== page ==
- “Carticel can provide a long-term solution to your cartilage injury, reduce pain and allow you to once again enjoy many of your favorite activities.”
- “Carticel may be able to provide you with a long-term solution to your knee pain ... allows many patients to return to a full or higher level of activity.”
The above cited claims, “long-term” and “for years to come,” are misleading because they imply greater (or longer) benefit for Carticel-treated patients than is suggested by the PI or by substantial evidence or substantial clinical experience. The patient biopsy letters fail to present important contextual information that not all patients may benefit from Carticel implantation and that studies in support of Carticel efficacy were no longer than 4 years.
According to the CLINICAL STUDIES section of the PI, two studies were conducted as a condition of approval for Carticel: the Registry Based Study (RBS) and the Study of the Treatment of Articular Repair (STAR). The RBS was a retrospective analysis of data collected for a cohort of 97 Carticel-treated patients, who were followed up at 1, 2, and 3 years. Subjects in the RBS included patients with a history of failed prior non-Carticel repair procedure who then went on to receive Carticel. This study did not include a control group and only 74% of the patients completed the 3-year follow up. The STAR study was an open-label study to assess the effectiveness of Carticel implantation in 154 patients who failed prior non-Carticel procedures. The patients were assessed every 6 months for up to 4 years (48 months). Only 75% of the patients (n = 115) completed the 4-year follow up. In addition, a total of 28 patients discontinued early and 37 patients failed treatment out of the 154 patients enrolled in the STAR study.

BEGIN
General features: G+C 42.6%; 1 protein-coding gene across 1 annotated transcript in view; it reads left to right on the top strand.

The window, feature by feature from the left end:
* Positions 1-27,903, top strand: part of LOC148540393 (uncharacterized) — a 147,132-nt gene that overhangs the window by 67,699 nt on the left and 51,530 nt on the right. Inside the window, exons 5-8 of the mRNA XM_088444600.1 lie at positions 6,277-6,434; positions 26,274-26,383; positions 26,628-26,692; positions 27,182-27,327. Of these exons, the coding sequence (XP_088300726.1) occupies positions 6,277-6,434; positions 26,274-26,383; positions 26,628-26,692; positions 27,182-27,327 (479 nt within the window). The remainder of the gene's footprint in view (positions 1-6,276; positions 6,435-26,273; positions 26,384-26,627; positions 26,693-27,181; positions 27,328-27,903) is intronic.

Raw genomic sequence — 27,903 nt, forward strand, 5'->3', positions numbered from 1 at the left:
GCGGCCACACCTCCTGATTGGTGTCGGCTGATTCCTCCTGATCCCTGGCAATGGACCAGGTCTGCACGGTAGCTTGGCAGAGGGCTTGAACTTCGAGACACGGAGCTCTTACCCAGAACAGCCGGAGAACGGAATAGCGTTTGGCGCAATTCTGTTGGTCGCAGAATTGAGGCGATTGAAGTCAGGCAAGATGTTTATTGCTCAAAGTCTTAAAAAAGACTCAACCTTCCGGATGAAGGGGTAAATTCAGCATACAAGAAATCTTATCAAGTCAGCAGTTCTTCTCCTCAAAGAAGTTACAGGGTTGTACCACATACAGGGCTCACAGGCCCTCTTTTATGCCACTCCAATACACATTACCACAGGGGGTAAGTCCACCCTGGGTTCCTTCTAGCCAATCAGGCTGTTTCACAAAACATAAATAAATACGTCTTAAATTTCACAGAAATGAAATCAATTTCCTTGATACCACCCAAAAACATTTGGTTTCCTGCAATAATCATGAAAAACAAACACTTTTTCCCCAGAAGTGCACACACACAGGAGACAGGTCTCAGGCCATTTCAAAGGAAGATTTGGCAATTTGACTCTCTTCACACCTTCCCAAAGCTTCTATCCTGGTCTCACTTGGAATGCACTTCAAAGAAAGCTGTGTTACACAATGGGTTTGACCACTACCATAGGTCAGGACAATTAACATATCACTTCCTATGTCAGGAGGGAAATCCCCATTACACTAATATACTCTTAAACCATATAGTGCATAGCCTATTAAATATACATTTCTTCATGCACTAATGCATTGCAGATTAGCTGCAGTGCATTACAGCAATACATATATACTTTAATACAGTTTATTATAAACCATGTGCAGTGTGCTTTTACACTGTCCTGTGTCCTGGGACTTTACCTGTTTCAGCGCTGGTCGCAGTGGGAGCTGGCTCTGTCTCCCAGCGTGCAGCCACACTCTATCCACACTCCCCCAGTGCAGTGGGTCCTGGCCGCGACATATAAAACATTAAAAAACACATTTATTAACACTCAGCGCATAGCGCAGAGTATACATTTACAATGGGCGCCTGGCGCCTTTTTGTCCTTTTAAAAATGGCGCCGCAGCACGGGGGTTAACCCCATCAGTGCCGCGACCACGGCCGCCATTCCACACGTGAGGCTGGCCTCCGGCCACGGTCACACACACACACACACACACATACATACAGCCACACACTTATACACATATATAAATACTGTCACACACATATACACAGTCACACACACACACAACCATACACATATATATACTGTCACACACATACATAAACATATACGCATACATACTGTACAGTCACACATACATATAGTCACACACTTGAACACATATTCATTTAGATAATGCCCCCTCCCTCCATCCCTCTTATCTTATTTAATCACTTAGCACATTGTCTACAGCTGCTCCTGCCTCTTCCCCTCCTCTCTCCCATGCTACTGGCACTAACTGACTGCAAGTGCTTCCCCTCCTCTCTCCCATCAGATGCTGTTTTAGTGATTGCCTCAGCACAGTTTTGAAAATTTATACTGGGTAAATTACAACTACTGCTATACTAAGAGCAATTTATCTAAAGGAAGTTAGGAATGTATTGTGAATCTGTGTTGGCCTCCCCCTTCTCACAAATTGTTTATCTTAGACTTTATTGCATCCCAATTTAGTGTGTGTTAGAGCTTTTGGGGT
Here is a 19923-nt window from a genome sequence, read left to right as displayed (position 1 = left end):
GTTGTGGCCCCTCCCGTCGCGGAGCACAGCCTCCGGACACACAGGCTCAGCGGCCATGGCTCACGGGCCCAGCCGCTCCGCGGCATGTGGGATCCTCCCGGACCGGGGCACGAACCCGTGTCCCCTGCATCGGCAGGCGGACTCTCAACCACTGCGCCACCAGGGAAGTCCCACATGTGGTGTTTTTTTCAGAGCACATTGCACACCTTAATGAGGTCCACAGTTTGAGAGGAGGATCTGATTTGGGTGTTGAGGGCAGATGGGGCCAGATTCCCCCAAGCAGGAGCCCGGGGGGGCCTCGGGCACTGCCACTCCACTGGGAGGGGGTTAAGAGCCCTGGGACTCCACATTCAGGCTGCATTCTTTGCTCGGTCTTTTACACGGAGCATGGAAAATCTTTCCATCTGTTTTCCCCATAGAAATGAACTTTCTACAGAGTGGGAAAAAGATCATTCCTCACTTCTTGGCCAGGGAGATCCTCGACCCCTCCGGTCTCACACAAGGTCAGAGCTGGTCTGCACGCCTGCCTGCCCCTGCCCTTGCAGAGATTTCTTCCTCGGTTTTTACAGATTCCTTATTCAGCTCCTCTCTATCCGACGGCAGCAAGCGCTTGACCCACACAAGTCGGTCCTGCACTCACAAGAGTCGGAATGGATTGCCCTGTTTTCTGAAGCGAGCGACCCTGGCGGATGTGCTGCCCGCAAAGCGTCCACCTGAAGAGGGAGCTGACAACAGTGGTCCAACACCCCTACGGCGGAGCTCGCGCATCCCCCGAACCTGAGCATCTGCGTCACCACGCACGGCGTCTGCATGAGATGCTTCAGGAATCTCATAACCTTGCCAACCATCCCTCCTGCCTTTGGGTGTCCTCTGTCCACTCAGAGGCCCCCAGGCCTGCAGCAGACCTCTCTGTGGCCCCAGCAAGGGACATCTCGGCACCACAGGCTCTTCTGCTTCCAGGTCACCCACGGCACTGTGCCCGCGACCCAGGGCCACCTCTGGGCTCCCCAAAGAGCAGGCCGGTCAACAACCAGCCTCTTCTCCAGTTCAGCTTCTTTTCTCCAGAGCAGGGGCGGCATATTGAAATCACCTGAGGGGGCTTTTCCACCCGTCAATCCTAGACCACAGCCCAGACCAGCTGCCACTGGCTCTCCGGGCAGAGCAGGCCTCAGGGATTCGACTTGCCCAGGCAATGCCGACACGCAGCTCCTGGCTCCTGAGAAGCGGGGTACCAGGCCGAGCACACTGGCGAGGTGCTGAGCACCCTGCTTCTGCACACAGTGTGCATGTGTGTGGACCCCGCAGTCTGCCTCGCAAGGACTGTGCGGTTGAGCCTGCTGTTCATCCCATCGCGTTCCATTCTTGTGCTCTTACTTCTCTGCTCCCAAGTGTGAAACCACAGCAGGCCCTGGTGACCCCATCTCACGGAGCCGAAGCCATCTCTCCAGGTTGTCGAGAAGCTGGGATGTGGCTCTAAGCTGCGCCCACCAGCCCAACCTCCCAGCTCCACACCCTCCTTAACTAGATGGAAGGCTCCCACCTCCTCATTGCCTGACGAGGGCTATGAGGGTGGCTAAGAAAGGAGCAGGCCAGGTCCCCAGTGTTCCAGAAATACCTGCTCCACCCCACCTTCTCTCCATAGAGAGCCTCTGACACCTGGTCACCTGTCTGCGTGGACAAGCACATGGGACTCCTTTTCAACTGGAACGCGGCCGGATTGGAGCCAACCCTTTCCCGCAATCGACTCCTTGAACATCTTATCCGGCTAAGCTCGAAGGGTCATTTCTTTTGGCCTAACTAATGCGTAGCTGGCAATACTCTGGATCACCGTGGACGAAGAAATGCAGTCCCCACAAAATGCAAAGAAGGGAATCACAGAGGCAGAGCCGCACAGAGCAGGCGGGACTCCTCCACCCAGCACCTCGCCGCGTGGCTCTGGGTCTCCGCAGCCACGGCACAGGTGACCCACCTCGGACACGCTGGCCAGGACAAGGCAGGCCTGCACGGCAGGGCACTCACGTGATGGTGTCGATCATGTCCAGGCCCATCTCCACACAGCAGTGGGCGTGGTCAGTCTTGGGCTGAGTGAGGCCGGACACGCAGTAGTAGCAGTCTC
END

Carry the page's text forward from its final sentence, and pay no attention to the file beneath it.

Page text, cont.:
Furthermore, the above cited claims that Carticel “allows many patients to return to a full or higher level of activity” are misleading because they overstate the efficacy of Carticel. Specifically, these claims are inconsistent with the PI and misleadingly imply that the majority of patients will experience complete resumption of a wide-range of physical activities when such benefit has not been demonstrated by substantial evidence or substantial clinical experience. According to the PI, 49% (76 of 154) of Carticel-treated patients in the STAR study underwent a subsequent surgical procedure (SSP). SSPs include debridement of cartilage lesion, lysis of adhesions, synovectomy/synovial plica excision, chondroplasty, menisectomy, loose body removal, microfracture, scar tissue removal, release of patellar retinaculum, hardware removal and osteotomy. In addition, the STAR study demonstrated a mean Overall Modified Cincinnati score of 6.39 with a standard deviation of 2.31 in patients who returned for follow-up at 48 months (n = 101). Given the standard deviation, patient outcomes varied from “moderate limitations affect activities of daily living, no sports” to “only a few limitations with sports.”